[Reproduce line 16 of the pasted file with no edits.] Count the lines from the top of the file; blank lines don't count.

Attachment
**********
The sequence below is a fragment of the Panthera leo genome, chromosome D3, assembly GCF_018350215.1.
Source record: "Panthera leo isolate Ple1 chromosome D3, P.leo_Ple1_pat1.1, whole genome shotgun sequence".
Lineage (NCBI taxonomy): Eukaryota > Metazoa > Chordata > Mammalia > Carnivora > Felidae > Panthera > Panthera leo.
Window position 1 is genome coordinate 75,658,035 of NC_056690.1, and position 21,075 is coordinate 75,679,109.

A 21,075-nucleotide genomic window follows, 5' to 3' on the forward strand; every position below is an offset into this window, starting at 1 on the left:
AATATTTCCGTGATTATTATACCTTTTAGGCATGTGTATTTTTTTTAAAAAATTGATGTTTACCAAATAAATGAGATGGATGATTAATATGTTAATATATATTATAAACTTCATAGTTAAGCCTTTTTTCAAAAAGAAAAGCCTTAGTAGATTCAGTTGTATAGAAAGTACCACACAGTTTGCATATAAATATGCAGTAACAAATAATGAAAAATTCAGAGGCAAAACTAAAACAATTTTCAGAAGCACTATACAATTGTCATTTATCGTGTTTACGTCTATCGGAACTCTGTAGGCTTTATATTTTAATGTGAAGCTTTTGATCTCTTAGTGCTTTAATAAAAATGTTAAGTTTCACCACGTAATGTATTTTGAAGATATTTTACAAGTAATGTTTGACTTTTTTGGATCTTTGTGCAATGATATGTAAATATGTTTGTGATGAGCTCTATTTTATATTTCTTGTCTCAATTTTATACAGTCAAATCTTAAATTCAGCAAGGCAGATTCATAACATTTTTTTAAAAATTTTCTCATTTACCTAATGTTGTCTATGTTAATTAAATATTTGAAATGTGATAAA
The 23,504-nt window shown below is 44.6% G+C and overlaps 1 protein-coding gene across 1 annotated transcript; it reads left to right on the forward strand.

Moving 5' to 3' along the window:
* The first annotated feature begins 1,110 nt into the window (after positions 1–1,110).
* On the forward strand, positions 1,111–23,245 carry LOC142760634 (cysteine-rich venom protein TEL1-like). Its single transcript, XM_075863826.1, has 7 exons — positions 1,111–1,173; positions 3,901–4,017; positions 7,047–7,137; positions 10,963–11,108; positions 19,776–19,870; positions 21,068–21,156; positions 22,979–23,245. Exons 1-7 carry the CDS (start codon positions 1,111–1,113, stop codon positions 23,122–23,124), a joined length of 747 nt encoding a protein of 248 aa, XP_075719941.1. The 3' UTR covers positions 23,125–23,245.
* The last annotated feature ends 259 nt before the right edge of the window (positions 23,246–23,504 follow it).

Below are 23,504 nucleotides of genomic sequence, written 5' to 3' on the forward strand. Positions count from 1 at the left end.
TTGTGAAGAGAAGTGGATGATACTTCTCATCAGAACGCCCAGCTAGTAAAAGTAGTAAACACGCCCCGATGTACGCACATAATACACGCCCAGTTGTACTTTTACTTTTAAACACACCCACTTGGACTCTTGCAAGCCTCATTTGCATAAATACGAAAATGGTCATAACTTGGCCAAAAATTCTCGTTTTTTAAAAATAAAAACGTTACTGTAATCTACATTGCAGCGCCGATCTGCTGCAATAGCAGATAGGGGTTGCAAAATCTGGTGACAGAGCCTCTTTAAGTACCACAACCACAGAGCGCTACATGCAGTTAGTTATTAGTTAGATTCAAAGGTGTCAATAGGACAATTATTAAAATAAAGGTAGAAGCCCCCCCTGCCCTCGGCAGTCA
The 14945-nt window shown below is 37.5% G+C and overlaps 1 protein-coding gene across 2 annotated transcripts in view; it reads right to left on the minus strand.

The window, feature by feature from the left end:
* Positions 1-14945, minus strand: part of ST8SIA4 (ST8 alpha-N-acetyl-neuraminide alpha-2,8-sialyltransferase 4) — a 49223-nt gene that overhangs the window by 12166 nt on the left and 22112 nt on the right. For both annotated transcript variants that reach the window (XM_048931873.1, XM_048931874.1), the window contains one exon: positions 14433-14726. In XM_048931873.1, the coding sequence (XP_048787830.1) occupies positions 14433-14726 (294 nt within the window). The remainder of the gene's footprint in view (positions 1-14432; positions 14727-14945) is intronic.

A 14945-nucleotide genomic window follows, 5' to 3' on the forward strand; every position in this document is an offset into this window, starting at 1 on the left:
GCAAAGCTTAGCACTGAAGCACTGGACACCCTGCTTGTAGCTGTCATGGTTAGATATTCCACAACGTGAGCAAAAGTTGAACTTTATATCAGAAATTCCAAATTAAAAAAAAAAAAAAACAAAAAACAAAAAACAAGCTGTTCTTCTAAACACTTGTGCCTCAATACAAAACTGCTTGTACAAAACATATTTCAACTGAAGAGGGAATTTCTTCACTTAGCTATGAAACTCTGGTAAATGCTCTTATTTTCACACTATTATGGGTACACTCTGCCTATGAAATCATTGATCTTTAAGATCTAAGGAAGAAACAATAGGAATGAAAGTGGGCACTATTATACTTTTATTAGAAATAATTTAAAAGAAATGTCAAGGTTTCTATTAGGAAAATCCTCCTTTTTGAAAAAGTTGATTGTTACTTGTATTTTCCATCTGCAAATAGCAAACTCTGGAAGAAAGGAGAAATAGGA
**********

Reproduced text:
* Positions 1-14945, minus strand: part of ST8SIA4 (ST8 alpha-N-acetyl-neuraminide alpha-2,8-sialyltransferase 4) — a 49223-nt gene that overhangs the window by 12166 nt on the left and 22112 nt on the right. For both annotated transcript variants that reach the window (XM_048931873.1, XM_048931874.1), the window contains one exon: positions 14433-14726. In XM_048931873.1, the coding sequence (XP_048787830.1) occupies positions 14433-14726 (294 nt within the window). The remainder of the gene's footprint in view (positions 1-14432; positions 14727-14945) is intronic.